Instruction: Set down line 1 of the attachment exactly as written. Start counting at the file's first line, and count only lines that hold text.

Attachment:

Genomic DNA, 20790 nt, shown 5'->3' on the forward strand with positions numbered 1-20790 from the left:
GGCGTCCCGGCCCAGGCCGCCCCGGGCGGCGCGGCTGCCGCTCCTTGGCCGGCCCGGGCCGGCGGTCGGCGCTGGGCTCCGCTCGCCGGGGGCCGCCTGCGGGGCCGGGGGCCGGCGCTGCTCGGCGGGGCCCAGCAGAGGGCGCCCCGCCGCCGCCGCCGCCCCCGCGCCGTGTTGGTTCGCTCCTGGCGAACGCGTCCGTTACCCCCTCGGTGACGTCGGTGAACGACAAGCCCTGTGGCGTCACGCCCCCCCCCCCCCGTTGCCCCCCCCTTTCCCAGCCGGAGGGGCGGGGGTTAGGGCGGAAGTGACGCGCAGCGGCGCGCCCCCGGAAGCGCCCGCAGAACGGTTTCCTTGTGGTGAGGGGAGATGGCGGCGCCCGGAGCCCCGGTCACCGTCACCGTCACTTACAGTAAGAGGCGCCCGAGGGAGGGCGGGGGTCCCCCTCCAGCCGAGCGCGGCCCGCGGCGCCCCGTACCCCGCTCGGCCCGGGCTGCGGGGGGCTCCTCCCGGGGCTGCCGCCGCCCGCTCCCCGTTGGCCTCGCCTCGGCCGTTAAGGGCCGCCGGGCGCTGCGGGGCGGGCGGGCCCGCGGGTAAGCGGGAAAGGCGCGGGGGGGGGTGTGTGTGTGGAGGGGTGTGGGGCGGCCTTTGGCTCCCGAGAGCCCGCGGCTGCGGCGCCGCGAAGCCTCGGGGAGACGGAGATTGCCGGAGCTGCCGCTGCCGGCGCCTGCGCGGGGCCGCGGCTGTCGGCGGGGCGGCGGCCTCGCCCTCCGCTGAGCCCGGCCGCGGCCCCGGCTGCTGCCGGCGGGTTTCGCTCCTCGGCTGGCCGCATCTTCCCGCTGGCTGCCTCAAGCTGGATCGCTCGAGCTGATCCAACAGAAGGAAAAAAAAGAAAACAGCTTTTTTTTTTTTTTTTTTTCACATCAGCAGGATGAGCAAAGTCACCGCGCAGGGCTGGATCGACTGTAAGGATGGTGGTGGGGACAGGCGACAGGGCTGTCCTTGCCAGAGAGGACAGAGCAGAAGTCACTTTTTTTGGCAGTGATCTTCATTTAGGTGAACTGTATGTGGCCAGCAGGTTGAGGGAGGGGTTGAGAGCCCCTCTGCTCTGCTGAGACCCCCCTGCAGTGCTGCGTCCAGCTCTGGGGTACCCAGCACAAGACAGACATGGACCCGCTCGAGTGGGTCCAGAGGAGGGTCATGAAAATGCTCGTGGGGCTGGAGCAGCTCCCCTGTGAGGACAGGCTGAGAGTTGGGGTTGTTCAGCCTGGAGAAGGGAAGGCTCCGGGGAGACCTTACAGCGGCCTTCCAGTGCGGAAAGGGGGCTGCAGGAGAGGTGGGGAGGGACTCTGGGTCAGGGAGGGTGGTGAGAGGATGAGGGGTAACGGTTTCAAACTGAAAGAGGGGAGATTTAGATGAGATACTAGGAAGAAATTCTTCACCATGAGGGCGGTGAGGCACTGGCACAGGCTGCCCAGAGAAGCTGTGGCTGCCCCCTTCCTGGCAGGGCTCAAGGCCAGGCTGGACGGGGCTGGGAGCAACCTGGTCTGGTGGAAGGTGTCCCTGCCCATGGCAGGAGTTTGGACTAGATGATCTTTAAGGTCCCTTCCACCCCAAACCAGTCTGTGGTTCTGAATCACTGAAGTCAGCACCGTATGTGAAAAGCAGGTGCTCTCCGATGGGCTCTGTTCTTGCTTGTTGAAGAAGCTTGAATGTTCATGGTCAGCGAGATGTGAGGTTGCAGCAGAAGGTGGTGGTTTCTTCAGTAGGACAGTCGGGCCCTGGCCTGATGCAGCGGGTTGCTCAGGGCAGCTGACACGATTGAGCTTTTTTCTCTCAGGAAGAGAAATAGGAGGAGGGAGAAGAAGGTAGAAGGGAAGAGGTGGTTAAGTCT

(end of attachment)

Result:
Genomic DNA, 20790 nt, shown 5'->3' on the forward strand with positions numbered 1-20790 from the left: